As a first step to reflect the tax law changes, the IRS released new withholding tables in January. These tables were designed to produce the correct amount of tax withholding — avoiding under- and over-withholding of tax — for those with simple tax situations. This means that people with simple situations might not need to make any changes. Simple situations include singles and married couples with only one job, who have no dependents, and who have not claimed itemized deductions, adjustments to income or tax credits.

People with more complicated financial situations might need to revise their W-4.  With the new tax law changes, it’s especially important for these people to use the Withholding Calculator on IRS.gov to make sure they have the right amount of withholding.

Among the groups who should check their withholding are:

  • Two-income families.
  • People with two or more jobs at the same time or who only work for part of the year.
  • People with children who claim credits such as the Child Tax Credit.
  • People who itemized deductions in 2017.
  • People with high incomes and more complex tax returns.

Taxpayers with more complex situations might need to use Publication 505, Tax Withholding and Estimated Tax, expected to be available on IRS.gov in early spring, instead of the Withholding Calculator.  This includes those who owe self-employment tax, the alternative minimum tax, or tax on unearned income from dependents, and people who have capital gains and dividends.

Plan Ahead: Tips for Using the Withholding Calculator

The Withholding Calculator asks taxpayers to estimate their 2018 income and other items that affect their taxes, including the number of children claimed for the Child Tax Credit, Earned Income Tax Credit and other items.

Take a few minutes and plan ahead to make using the calculator on IRS.gov as easy as possible. Here are some tips:

  • Gather your most recent pay stub from work. Check to make sure it reflects the amount of Federal income tax that you have had withheld so far in 2018.
  • Have a completed copy of your 2017 (or possibly 2016) tax return handy. Information on that return can help you estimate income and other items for 2018.  However, note that the new tax law made significant changes to itemized deductions.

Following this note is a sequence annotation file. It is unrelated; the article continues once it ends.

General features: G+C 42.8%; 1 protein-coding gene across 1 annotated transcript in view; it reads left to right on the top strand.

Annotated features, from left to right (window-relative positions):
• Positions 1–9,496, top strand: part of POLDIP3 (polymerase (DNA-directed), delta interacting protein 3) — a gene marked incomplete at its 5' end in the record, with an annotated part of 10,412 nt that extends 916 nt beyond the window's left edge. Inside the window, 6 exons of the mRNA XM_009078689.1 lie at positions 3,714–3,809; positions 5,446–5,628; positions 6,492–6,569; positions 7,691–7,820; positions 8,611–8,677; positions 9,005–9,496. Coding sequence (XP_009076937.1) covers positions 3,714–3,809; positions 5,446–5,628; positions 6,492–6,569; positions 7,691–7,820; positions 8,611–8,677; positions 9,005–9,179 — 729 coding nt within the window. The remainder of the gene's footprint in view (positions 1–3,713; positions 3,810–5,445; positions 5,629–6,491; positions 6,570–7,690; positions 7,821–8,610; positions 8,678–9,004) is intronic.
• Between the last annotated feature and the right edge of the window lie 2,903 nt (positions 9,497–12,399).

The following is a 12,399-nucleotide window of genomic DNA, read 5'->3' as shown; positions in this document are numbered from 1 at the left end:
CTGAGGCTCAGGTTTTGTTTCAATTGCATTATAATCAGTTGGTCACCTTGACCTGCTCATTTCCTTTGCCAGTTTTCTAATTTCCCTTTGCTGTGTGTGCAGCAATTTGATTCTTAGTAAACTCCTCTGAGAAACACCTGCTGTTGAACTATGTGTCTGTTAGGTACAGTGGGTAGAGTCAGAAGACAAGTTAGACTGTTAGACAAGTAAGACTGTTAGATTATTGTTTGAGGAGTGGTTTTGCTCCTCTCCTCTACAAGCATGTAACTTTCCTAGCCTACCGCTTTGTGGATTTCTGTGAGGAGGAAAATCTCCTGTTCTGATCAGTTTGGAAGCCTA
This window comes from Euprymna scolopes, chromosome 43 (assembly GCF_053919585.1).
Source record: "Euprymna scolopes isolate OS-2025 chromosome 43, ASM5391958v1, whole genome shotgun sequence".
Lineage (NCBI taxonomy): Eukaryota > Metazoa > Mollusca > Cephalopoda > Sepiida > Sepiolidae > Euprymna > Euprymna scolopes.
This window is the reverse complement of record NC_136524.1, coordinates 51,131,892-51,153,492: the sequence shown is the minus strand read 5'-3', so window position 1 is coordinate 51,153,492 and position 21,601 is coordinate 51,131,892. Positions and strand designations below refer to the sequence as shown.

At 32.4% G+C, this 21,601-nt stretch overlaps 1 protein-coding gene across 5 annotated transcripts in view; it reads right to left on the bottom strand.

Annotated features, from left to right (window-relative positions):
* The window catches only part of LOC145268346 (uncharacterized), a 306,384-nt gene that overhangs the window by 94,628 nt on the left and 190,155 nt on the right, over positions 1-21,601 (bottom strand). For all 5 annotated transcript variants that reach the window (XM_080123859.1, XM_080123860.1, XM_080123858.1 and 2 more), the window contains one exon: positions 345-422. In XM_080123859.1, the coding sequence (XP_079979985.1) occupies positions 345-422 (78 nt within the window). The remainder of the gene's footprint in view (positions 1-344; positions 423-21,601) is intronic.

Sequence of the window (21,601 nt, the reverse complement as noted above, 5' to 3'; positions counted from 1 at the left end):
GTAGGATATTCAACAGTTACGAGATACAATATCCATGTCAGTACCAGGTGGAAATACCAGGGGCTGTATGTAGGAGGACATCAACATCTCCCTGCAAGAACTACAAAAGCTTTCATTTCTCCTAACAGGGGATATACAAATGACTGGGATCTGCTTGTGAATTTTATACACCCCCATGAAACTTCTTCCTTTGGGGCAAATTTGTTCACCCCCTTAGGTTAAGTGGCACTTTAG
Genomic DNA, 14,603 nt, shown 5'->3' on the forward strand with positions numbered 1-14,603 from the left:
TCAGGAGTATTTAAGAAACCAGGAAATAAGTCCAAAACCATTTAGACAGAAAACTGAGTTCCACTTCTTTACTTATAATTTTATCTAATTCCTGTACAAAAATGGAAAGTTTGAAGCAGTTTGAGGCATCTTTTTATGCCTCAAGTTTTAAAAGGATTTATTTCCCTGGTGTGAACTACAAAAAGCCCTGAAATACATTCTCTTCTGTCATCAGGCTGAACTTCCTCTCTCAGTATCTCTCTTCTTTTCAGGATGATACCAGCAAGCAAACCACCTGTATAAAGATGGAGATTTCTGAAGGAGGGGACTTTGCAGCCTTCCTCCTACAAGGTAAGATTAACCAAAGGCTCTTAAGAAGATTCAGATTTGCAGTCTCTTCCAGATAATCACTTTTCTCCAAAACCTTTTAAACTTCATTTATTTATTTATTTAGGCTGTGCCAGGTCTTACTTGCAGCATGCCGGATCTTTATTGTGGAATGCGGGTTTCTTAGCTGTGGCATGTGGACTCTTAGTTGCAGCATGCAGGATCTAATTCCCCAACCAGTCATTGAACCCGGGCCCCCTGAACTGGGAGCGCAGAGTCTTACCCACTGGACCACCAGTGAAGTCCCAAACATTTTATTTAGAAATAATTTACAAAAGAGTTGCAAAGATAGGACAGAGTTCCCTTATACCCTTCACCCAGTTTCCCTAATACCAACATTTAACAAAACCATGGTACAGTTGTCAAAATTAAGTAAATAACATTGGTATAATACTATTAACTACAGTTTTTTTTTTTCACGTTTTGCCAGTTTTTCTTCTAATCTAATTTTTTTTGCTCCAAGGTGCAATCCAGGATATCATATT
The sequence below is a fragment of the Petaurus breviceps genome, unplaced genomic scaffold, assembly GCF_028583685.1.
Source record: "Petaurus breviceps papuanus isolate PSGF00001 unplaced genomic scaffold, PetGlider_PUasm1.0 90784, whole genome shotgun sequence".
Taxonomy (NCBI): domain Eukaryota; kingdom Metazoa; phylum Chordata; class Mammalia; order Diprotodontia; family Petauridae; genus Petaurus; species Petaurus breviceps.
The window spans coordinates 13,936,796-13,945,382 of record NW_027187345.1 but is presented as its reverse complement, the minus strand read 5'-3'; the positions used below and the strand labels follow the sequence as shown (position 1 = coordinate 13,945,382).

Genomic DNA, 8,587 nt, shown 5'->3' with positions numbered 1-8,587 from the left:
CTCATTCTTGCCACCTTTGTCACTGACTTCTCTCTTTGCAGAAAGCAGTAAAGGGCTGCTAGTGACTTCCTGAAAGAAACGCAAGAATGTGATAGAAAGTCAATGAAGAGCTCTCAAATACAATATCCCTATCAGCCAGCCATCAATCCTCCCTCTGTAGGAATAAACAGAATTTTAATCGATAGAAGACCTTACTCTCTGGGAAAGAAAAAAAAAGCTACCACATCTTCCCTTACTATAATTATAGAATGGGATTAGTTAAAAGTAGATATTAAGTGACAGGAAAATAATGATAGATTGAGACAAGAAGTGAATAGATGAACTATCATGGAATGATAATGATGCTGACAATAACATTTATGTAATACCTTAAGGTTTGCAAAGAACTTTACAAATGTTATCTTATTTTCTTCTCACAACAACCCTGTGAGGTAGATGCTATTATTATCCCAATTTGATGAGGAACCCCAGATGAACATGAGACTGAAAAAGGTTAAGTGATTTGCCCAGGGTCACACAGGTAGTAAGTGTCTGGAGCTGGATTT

• Keep in mind the Withholding Calculator results are only as accurate as the information entered. If your circumstances change during the year, come back to the calculator to make sure your withholding is still correct.
  • The Withholding Calculator does not request personally-identifiable information such as name, Social Security number, address or bank account numbers. The IRS does not save or record the information entered on the calculator. As always, watch out for tax scams, especially via email or phone calls and be especially alert to cybercriminals impersonating the IRS. The IRS does not send emails related to the calculator or the information entered.
  • Use the results from the Withholding Calculator to determine if you should complete a new Form W-4 and, if so, what information to put on a new Form W-4. There is no need to complete the worksheets that accompany Form W-4 if the calculator is used.
  • As a general rule, the fewer withholding allowances you enter on the Form W-4 the higher your tax withholding will be. Entering “0” or “1” on line 5 of the W-4 means more tax will be withheld. Entering a bigger number means less tax withholding, resulting in a smaller tax refund or potentially a tax bill or penalty.
  • If you complete a new Form W-4, you should submit it to your employer as soon as possible. With withholding occurring throughout the year, it’s better to take this step early on.”

If you have any questions about your specific situation, please consult with your tax advisor. If you do not currently have a tax advisor, we welcome the opportunity to serve you. Please call 215-723-4881 or contact us online.